Anesthesiology, like any other specialty in medicine, is continuously evolving. Perhaps the most important changes are driven by applications of physics leading to improved monitoring, as well as by advances in pharmacology (e.g., improved understanding of drug targets). Tiva (total intravenous anesthesia) is an extension of the concept of balanced anesthesia using real-time pharmacokinetic modeling, delivering all anesthetic drugs via intravenous route targeted to achieve optimal operating conditions with maximal patient comfort and safety. However, there is a natural reluctance among physicians, in general, and anesthesiologists, in particular, to change their practice unless the advantages are striking or the established techniques are proven unsafe. This is probably the main reason why intravenous anesthesia is not being embraced as fondly as one might have expected. Coupled with this, the issues related to modalities of administration are not yet perfected and the pharmacological principles on which they are based are constantly evolving. The aim of the chapter is to explore briefly the intricacies of intravenous anesthesia, examine the potential advantages, briefly review the disadvantages, and wrap up with the areas where it is inevitable and areas where it is immensely useful.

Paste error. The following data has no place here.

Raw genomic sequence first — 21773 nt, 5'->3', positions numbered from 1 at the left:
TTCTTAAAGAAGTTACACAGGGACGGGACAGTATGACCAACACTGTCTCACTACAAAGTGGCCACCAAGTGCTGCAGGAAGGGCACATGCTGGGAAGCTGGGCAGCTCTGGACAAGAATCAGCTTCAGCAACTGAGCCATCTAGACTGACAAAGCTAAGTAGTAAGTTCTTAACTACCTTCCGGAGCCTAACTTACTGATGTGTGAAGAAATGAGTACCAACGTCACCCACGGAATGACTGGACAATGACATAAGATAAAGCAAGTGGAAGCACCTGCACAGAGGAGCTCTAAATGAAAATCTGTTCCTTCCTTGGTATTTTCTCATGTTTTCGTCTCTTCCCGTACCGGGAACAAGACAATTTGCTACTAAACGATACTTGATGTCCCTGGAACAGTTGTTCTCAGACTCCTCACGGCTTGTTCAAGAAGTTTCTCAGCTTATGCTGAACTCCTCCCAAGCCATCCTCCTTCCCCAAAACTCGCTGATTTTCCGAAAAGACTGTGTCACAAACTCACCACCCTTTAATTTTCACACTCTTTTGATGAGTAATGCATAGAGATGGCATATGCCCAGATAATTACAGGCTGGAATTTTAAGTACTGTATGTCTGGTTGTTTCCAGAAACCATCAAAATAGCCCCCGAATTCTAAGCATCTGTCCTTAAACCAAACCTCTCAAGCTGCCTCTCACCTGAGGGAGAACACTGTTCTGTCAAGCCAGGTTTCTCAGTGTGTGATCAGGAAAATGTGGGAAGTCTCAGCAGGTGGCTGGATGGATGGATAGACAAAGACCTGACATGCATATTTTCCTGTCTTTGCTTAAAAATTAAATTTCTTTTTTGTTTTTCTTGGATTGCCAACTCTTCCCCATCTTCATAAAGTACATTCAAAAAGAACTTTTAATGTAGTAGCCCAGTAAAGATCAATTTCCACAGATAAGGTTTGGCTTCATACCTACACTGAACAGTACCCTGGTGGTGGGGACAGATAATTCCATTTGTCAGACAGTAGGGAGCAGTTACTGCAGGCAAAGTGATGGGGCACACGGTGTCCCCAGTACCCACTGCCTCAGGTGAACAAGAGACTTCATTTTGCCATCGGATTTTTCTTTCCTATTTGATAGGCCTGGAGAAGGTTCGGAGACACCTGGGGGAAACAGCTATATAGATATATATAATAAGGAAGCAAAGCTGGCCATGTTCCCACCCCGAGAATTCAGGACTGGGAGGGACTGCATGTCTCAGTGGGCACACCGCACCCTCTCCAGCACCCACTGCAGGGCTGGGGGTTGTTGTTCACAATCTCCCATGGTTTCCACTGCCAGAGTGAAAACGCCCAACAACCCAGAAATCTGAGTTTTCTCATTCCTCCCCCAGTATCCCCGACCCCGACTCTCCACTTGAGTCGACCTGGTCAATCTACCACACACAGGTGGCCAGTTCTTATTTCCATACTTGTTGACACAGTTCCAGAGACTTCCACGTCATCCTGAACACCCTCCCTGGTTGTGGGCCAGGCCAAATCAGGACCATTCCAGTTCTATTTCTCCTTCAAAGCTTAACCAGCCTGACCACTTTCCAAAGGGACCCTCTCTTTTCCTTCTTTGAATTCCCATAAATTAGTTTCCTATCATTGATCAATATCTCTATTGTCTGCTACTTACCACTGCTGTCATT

|Title of host publication||Essentials of Pharmacology for Anesthesia, Pain Medicine, and Critical Care|
|Publisher||Springer New York|
|Number of pages||14|
|State||Published - Jan 1 2015|